Washington DC and Maryland Medication Errors Medical Malpractice Law Firm
Our firm believes that your doctor, nurse and pharmacist should prevent pharmaceutical errors. They should make sure that you always receive the proper dosage and the correct medication.
Medication errors are one of the most common types of medical negligence. A recent study found that between 7,000 to 9,000 people die each year as a result of medication errors in the United States. Many hundreds of thousands more experience an adverse reaction to prescribed medication. Of these additional non-fatal cases, many go unreported.
When Do Medication Errors Occur?
Medication and prescription drug errors happen throughout the patient care process. Errors occur often when medication is ordered or prescribed. In fact, the most common type of error occurs when a health care worker writes down the wrong medication or the incorrect dosage or frequency. This results in serious injuries to the patient.
The dispensing of medication is often the point at which errors occur. In some tragic situations, hospitalized patients received high doses of medicine intravenously and died as a result. The improper dispensing of medicine is often due to poor communication, distracted staff members or improper training.
On other occasions, the error happens when there is a failure to properly monitor the patient. This occurs when there is no documentation regarding allergies, drug interactions or accounting for renal functions.
Why Do Prescription and Medication Errors Occur?
Distraction is often the cause. Studies have shown that a large percentage of medication errors are due to distraction or a poor and ill-advised effort at multi-tasking. As most know, doctors, especially those on rounds in hospitals, are very busy people. They are constantly going from place to place, speaking to many patients, nurses and other doctors, often while reading and reviewing documentation. When they are asked to write a prescription, it is in the midst of several other simultaneous tasks.
All it takes for a medication error to take place is for a momentary lapse in performing one’s duties.
But not all medication errors happen in busy hospitals. Pharmacists can mix up drugs or administer an incorrect dosage. Again, poor multi-tasking or distraction leads to many mistakes.
How Can Medication Errors Be Prevented?
The obvious answer is for hospitals and other health care environments to minimize distractions. They should create safety protocols in order to eliminate medication errors. For example, they could require doctors to order medication at a specifically scheduled time rather than on the go.
Eliminating interruptions of doctors would also go a long way to curbing problems. Often, other health care staff are asking doctors questions when they are in the middle of reading or writing down information. Focused and uninterrupted work would reduce medication errors.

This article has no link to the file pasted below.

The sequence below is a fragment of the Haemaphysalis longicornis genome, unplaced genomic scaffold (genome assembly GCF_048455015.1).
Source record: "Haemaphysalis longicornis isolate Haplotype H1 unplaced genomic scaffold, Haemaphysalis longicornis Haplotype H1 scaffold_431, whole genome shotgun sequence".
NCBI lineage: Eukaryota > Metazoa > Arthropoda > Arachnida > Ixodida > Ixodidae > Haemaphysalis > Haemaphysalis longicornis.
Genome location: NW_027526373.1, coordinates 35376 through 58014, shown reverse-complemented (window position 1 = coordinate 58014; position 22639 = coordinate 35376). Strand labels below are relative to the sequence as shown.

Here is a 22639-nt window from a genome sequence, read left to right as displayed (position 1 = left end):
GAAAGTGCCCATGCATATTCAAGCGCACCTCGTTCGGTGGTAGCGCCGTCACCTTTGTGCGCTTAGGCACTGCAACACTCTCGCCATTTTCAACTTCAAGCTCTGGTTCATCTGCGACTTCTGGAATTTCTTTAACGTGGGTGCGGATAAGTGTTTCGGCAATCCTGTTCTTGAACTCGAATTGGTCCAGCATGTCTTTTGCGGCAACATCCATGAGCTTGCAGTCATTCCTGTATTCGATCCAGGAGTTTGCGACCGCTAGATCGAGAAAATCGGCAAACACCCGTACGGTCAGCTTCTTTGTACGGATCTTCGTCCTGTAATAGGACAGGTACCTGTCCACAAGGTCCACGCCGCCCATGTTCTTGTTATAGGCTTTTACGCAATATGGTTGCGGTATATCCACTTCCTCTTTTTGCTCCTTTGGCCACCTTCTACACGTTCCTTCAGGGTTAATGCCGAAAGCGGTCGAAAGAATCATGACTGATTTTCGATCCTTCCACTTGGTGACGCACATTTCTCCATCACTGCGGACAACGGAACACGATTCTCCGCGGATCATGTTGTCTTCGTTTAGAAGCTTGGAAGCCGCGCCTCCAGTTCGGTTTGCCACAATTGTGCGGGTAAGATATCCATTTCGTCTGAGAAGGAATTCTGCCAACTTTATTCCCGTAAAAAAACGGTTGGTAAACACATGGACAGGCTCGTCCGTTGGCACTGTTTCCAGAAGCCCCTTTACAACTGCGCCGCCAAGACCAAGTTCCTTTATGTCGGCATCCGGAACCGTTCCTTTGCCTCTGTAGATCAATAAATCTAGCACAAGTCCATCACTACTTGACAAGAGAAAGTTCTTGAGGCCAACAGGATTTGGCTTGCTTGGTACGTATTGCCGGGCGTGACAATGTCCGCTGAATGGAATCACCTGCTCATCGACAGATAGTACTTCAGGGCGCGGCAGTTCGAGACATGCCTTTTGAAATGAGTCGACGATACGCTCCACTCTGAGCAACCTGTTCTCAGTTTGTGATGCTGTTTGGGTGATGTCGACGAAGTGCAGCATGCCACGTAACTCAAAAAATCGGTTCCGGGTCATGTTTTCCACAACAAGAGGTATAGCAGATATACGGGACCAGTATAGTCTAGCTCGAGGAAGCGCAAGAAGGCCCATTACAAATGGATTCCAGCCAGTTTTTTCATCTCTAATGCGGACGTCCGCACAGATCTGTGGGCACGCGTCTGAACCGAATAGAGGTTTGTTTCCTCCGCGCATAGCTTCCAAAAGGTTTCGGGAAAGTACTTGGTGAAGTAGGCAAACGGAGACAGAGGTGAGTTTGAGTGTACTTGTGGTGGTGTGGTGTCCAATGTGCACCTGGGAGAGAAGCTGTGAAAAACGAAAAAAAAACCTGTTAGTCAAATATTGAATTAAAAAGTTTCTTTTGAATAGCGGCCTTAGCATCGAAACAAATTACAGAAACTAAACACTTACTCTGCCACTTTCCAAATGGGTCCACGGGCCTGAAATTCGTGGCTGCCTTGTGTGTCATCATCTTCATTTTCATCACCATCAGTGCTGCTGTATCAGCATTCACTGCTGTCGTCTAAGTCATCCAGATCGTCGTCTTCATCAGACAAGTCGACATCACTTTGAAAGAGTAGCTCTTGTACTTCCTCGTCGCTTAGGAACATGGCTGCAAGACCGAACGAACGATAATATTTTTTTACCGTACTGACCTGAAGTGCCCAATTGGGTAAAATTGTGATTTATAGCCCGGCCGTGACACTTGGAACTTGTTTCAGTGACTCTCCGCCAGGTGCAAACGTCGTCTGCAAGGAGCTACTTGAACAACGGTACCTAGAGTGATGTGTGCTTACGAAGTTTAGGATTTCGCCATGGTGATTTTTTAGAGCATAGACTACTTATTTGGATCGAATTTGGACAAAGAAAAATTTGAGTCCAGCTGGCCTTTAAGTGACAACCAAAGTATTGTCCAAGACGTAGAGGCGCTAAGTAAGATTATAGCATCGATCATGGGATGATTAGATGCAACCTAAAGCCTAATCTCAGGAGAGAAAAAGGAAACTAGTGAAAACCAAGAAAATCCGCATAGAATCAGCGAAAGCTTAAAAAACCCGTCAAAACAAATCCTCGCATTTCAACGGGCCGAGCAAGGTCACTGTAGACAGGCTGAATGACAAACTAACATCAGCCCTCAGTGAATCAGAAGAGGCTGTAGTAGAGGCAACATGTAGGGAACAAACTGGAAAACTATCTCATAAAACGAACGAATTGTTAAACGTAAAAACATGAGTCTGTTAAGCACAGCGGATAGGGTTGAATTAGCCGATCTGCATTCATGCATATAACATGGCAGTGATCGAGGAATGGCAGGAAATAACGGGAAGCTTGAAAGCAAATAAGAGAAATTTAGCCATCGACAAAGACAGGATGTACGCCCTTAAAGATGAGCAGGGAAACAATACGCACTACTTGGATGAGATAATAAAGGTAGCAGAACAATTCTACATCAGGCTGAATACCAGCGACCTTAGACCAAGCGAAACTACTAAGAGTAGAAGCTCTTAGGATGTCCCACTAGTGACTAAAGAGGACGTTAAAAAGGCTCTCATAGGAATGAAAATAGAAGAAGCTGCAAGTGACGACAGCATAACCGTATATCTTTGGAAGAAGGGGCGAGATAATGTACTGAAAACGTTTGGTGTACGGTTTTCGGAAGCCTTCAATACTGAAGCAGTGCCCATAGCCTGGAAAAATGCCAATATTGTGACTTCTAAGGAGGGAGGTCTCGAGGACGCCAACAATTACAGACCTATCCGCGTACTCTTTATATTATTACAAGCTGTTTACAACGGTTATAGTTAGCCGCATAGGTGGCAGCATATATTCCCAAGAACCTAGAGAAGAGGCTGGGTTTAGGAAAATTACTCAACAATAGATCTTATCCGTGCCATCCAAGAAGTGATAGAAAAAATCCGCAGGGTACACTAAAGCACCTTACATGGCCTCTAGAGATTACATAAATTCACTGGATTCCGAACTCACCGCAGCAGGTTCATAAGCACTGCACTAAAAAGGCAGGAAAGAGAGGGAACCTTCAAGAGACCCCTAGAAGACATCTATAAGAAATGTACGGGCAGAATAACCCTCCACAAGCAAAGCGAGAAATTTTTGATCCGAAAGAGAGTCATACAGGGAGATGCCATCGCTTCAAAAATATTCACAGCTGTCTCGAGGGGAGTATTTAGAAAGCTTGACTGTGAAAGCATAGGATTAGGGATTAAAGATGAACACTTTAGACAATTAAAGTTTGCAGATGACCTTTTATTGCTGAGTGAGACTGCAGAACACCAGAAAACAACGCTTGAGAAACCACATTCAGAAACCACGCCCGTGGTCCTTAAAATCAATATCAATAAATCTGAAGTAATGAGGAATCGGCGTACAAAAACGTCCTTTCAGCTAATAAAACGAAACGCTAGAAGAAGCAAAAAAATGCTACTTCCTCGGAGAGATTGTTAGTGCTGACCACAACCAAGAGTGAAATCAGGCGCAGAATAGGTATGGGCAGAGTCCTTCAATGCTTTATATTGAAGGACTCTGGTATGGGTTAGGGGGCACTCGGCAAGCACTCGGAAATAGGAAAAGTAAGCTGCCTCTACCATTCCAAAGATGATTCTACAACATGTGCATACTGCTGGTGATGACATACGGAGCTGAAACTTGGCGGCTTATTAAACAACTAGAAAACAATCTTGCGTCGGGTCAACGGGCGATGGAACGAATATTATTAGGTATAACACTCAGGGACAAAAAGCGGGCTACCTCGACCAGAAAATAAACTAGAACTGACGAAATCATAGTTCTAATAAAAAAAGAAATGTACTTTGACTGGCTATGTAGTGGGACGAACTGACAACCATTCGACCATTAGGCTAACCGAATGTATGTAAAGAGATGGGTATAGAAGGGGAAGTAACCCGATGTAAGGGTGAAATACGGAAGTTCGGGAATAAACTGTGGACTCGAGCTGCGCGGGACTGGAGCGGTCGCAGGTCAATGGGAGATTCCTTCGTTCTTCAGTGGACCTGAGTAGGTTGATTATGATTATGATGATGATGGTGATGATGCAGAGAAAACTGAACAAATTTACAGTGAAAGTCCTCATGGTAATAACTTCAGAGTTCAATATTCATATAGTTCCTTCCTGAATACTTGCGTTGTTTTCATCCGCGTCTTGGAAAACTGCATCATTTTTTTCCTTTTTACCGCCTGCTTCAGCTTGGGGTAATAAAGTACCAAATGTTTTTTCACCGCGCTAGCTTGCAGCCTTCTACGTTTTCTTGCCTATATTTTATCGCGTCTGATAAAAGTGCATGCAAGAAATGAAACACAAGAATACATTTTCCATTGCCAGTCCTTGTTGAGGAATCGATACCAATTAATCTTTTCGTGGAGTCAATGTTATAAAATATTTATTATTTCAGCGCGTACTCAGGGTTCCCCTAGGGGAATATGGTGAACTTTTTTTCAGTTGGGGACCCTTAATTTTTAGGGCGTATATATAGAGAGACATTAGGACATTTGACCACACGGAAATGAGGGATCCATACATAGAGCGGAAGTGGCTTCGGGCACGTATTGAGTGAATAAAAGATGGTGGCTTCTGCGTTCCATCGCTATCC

Double-checking the dosage and frequency of all medications should be mandatory practices employed by all health care professionals. Many errors could be avoided by using this simple tool.
Improved training for pharmacy technicians in order to educate them on the various techniques that could reduce errors should be widely implemented. Too often, health clinics and medical offices rely on poorly trained technicians who cause preventable injuries.
Finally, many doctors are now recording conversations to increase the likelihood of error-free administration of drugs. This practice should become more wide-spread as hospitals recognize the obvious benefits.
If you suffered a serious injury due to a mistake in medication or prescription drugs, then you must act quickly and contact a medical malpractice law firm. There is a time limit for filing a lawsuit.
Please contact us for more information about your case so that we may determine the best course of action.
You can count on our total dedication to you. We rely on the best experts to help us evaluate your case. With our firm on your side, you will have an attorney directly available to you. Contact us at 202-330-6290 or firstname.lastname@example.org for a free initial consultation.
What Can We Do As Patients To Help Ourselves?
Be Your Own Boss
It’s your body and your health. Ask many questions. Demand full and complete answers. Don’t be shy. Ask about side effects and benefits of a recommended medication.
Read up on health care issues. Try to become more familiar with diseases, drugs and treatments. This way you are in a better position to demand high quality health care.
Don’t Travel Alone
Having a family member or friend accompany you to a doctor’s appointment can make it easier to ask critical questions and to remember important information.